Unitec achieved most of the key performance indicators outlined in its Statement of Service Performance. Where targets were not met, the difference between actual and target was marginal.

EffectivenessTop

In 2012, the effectiveness of Unitec’s education delivery was demonstrated by increases in each of the educational performance indicators against 2011. Unitec was above, or on par with, the ITP sector average for all indicators, except qualification completion.

Performance of the TES priority groups improved against 2011 results, with Māori course completion on a par with the sector average. For Pasifika and students under 25 years, however, the results were below the ITP sector average.

CapabilityTop

Total revenue increased by $8.2 million (5.7%) from 2011 to 2012, with $2.1 million of the increase coming from government funding and $2.2 million from student tuition fees.

Total expenditure increased by $9.1 million (6.5%), with personnel costs contributing $5.6 million of the increase. Unitec reported a net surplus of $3.9 million (2.6%) in 2012, which was down on the 2011 result of $4.7 million (3.3%).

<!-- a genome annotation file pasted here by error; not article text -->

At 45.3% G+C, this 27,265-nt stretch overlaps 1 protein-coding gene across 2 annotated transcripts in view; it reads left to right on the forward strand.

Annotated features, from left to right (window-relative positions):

Unitec’s total borrowing, which is helping fund campus developments, decreased from $10.4 million at the end of 2011 to $3.8 million at the end of 2012.

TES Priorities

Participation
2012 Performance Unitec ITP sector 
Students under 25 57% 52%
Māori 11% 22%
Pasifika 17% 10%
Course Completion
2012 Performance  Unitec ITP sector 
All  79% 79%
Students under 25 76% 78%
Māori 73% 73%
Pasifika 68% 73%
Qualification Completion
2012 Performance  Unitec ITP sector 
All 64% 70%
Students under 25 55% 63%
Māori 54% 61%
Pasifika 49% 62%